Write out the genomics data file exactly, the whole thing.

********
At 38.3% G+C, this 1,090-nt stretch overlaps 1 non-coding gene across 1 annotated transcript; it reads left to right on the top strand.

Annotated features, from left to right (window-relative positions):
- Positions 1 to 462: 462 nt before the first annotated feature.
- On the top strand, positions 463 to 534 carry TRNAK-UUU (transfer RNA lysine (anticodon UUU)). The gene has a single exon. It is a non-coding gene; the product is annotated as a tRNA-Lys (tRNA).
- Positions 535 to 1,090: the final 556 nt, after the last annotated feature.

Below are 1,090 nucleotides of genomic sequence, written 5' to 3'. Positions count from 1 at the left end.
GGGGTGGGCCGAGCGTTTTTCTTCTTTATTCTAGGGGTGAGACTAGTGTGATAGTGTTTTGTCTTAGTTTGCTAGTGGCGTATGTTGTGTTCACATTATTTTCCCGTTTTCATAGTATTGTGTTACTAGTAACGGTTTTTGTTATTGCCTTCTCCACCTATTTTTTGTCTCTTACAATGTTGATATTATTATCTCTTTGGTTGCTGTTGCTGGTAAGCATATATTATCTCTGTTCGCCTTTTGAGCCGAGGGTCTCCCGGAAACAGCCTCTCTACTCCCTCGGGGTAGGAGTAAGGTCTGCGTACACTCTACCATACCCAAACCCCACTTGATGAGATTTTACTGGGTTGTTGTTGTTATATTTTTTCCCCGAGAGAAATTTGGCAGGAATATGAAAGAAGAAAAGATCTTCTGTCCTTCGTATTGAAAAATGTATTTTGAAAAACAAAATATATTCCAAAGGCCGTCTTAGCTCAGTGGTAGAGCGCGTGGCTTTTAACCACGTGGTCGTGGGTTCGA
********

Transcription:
At 38.3% G+C, this 1,090-nt stretch overlaps 1 non-coding gene across 1 annotated transcript; it reads left to right on the top strand.

Annotated features, from left to right (window-relative positions):
- Positions 1 to 462: 462 nt before the first annotated feature.
- On the top strand, positions 463 to 534 carry TRNAK-UUU (transfer RNA lysine (anticodon UUU)). The gene has a single exon. It is a non-coding gene; the product is annotated as a tRNA-Lys (tRNA).
- Positions 535 to 1,090: the final 556 nt, after the last annotated feature.

Below are 1,090 nucleotides of genomic sequence, written 5' to 3'. Positions count from 1 at the left end.
GGGGTGGGCCGAGCGTTTTTCTTCTTTATTCTAGGGGTGAGACTAGTGTGATAGTGTTTTGTCTTAGTTTGCTAGTGGCGTATGTTGTGTTCACATTATTTTCCCGTTTTCATAGTATTGTGTTACTAGTAACGGTTTTTGTTATTGCCTTCTCCACCTATTTTTTGTCTCTTACAATGTTGATATTATTATCTCTTTGGTTGCTGTTGCTGGTAAGCATATATTATCTCTGTTCGCCTTTTGAGCCGAGGGTCTCCCGGAAACAGCCTCTCTACTCCCTCGGGGTAGGAGTAAGGTCTGCGTACACTCTACCATACCCAAACCCCACTTGATGAGATTTTACTGGGTTGTTGTTGTTATATTTTTTCCCCGAGAGAAATTTGGCAGGAATATGAAAGAAGAAAAGATCTTCTGTCCTTCGTATTGAAAAATGTATTTTGAAAAACAAAATATATTCCAAAGGCCGTCTTAGCTCAGTGGTAGAGCGCGTGGCTTTTAACCACGTGGTCGTGGGTTCGA